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Vegetable IPM Updates Archive
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Measure with a Micrometer and Cut with an Axe (January 9, 2019)
Herbicide rates have become progressively lower over the last several years. Some of the older products are still applied at high rates although the rates for many of the newer products are much lower. Rates range from an ounce or less up to 1 to 2 gallons per acre. New active ingredients, formulations and application technology are the main reasons for these reduced rates.

It takes many years and millions of dollars to develop a new herbicide and many never make it to market. Rates are established during this developmental stage. They start in the laboratory and greenhouse, move to field research stations then to grower fields and eventually make it to market. Rates often undergo significant adjustment during this period. For Instance, when we first received Pursuit herbicide for testing it was a numbered compound (AC 263,499) and we applied it at 16 oz. per acre. The use rates were eventually established at 2 to 6 ounces. It is necessary during this developmental stage to compare very small differences in rate and research reports can report on differences of a fraction of an ounce per acre. Transferring this research from single plants in the greenhouse or small plots at a research station to hundred-acre fields is a challenge. Compounds for research trials are often measured with syringes and gram scales while commercial field applications are measured in buckets or half gallon containers. Commercial application rates are sometimes adjusted to fit container or field size. Comparing small scale research to large scale commercial applications is like measuring with a micrometer and cutting with an axe.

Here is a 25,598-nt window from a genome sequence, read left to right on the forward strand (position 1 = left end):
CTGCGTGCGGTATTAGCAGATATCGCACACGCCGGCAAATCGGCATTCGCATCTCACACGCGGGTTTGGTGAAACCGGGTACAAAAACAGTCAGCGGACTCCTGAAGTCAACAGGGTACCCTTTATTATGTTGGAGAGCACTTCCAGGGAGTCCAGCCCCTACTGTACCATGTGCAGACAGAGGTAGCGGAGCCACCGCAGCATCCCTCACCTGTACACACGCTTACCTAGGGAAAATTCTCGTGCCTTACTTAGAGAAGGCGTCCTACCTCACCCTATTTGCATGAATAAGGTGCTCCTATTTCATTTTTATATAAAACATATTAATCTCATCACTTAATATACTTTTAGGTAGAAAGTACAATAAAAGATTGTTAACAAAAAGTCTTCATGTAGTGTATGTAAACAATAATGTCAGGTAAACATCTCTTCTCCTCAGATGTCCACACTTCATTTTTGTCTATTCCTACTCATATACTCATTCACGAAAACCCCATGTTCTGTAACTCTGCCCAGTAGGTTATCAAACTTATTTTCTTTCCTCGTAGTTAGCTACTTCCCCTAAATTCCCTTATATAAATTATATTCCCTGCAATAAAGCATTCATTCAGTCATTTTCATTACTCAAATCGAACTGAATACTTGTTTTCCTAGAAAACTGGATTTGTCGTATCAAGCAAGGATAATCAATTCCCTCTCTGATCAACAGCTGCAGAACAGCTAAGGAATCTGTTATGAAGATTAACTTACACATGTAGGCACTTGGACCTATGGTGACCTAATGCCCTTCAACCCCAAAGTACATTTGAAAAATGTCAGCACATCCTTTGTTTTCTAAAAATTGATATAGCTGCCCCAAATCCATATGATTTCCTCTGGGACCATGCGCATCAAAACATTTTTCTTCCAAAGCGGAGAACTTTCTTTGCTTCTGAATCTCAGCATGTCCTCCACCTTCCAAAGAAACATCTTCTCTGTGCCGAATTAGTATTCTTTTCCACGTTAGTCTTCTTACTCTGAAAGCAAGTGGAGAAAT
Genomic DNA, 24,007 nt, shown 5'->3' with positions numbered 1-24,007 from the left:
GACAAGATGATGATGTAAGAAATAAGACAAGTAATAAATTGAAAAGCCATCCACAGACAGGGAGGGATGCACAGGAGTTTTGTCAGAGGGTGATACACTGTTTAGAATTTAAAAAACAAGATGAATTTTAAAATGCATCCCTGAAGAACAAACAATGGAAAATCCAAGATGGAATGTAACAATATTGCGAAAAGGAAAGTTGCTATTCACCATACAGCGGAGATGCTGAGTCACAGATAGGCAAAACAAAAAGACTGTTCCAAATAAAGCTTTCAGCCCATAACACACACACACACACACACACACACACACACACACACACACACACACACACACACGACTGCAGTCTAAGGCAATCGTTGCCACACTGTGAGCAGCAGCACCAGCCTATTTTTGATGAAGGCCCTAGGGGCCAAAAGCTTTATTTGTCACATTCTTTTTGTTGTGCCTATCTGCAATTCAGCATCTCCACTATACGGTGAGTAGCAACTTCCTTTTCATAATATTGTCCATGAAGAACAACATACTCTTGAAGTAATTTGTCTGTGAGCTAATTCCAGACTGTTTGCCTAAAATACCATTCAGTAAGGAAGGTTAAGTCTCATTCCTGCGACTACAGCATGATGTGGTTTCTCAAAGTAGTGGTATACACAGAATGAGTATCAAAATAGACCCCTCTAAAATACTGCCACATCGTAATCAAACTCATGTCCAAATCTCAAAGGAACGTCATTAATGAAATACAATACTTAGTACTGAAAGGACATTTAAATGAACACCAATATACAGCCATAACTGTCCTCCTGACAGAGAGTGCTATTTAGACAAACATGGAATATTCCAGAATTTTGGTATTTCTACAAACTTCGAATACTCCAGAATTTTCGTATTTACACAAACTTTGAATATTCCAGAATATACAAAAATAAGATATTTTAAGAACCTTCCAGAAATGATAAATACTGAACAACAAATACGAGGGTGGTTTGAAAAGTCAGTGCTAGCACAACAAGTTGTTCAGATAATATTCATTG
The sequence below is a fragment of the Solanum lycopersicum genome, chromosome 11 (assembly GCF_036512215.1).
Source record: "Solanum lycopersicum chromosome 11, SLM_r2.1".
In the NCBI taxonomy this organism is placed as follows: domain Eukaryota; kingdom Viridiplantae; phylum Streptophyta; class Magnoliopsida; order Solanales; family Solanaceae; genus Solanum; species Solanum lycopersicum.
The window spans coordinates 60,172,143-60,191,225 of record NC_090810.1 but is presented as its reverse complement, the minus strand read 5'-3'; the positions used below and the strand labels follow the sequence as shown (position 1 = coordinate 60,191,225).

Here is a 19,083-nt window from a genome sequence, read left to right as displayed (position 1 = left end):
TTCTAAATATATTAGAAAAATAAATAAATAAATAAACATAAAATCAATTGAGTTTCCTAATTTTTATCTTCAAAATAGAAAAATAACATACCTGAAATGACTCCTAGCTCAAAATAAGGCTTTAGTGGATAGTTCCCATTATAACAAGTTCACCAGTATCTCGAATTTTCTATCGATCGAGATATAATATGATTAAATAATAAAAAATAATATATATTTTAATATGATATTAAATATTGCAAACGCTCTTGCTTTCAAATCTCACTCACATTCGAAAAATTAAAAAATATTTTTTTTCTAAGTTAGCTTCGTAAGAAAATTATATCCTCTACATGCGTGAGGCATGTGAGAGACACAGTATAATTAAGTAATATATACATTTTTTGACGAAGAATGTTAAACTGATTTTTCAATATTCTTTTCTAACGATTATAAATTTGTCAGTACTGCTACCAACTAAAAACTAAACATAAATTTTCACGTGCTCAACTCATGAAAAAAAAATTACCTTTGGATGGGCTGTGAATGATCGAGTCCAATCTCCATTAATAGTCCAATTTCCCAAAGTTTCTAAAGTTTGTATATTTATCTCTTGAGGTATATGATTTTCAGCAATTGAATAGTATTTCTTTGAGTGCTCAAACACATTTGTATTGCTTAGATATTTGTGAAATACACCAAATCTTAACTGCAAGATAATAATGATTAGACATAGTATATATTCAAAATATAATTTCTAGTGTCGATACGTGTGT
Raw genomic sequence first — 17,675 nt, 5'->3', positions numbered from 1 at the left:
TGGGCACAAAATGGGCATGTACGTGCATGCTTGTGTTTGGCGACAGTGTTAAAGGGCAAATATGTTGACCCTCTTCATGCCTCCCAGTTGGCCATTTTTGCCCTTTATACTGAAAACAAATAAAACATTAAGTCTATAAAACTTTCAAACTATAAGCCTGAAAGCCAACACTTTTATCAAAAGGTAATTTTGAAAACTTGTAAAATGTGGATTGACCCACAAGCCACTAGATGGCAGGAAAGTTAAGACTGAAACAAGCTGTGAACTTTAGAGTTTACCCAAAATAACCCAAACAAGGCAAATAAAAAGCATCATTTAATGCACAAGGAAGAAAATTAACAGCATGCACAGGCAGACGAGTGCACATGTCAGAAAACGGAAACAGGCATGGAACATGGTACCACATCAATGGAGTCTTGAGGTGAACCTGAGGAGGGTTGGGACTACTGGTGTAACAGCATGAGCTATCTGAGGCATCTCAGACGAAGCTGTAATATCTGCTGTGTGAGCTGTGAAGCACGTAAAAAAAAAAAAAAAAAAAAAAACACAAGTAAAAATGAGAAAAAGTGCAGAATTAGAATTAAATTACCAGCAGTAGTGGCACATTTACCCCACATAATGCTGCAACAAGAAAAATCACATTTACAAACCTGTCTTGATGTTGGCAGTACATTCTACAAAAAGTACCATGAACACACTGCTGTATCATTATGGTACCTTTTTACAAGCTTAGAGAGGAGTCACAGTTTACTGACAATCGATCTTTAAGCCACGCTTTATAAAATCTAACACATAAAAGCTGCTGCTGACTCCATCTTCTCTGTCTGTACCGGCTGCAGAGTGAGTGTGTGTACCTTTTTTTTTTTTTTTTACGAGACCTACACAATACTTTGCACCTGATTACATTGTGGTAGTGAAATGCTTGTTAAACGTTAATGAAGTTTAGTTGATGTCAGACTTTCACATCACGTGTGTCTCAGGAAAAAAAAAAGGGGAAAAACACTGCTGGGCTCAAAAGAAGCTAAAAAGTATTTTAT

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For questions or comments on any of the topics please contact Marco Pena at the Yuma Agricultural Center.
College of Agriculture, The University of Arizona, Tucson, AZ.

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